Photo of a white tower. Architecture is often done by experts alone, what we call "Ivory Tower Architecture". Although known not to work well, this architecture strategy remains wide-spread.

This story could serve as a case study for ivory tower architecture. Indeed, as often with this kind of project, PXT was a failure:

  • The system did not evolve in the desired direction. It did not deliver its promises on performance, maintainability, evolvability, operations, support…
  • The project cost a lot more than the initial plan. The scope kept growing to accommodate for what was missing from the initial blueprint.
  • Business experts and architects had wasted a lot of time trying to figure out all the details up front.
  • Team members did not feel engaged in the project. They had not been involved in any decision-making. Many of them saw themselves as mere executors.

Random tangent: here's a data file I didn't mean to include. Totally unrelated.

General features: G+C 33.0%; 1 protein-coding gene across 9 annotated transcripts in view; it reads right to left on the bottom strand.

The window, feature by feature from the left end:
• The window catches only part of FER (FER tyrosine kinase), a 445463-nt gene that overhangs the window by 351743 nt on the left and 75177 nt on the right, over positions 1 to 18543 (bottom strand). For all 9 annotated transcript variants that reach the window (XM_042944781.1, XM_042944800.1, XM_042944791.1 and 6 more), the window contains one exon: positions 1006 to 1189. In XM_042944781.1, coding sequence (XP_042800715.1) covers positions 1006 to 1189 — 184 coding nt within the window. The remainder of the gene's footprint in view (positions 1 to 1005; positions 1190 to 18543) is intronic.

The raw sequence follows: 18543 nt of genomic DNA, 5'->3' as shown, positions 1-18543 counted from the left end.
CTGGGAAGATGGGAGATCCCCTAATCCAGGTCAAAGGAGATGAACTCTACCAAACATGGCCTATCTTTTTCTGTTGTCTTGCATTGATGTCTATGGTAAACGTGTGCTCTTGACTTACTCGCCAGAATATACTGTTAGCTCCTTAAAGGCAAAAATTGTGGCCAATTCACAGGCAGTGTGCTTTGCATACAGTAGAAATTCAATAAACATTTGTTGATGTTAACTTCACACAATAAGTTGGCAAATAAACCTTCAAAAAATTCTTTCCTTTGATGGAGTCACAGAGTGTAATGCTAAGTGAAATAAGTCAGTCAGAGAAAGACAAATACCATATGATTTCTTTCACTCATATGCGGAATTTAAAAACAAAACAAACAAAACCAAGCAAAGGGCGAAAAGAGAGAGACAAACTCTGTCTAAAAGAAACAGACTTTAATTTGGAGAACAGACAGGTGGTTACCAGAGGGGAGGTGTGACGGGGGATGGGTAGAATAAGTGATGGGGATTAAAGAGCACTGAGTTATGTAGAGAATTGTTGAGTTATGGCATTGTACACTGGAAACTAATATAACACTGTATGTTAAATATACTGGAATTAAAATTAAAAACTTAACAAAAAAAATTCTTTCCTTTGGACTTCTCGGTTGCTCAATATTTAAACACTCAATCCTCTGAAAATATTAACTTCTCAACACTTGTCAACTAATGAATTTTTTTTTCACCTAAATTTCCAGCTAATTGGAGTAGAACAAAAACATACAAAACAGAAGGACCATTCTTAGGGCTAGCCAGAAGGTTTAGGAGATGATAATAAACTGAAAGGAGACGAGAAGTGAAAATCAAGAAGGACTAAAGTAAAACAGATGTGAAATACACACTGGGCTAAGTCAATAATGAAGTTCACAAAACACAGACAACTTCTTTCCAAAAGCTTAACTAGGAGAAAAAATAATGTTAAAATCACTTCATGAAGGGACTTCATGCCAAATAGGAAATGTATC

How does emergent architecture fail?

If Big Up-Front Design does not work, could emergent architecture be a better strategy? In many ways, it is, but it also comes with its own issues.

Some time ago, I decided to learn the Ruby programming language, so I started attending Ruby meetups. Most Ruby developers work with Rails, a framework for building web applications. As I chatted with Rails programmers, I discovered that most were facing the same issue. As their code base grew, they all ended up crawling in a monolith of dependency.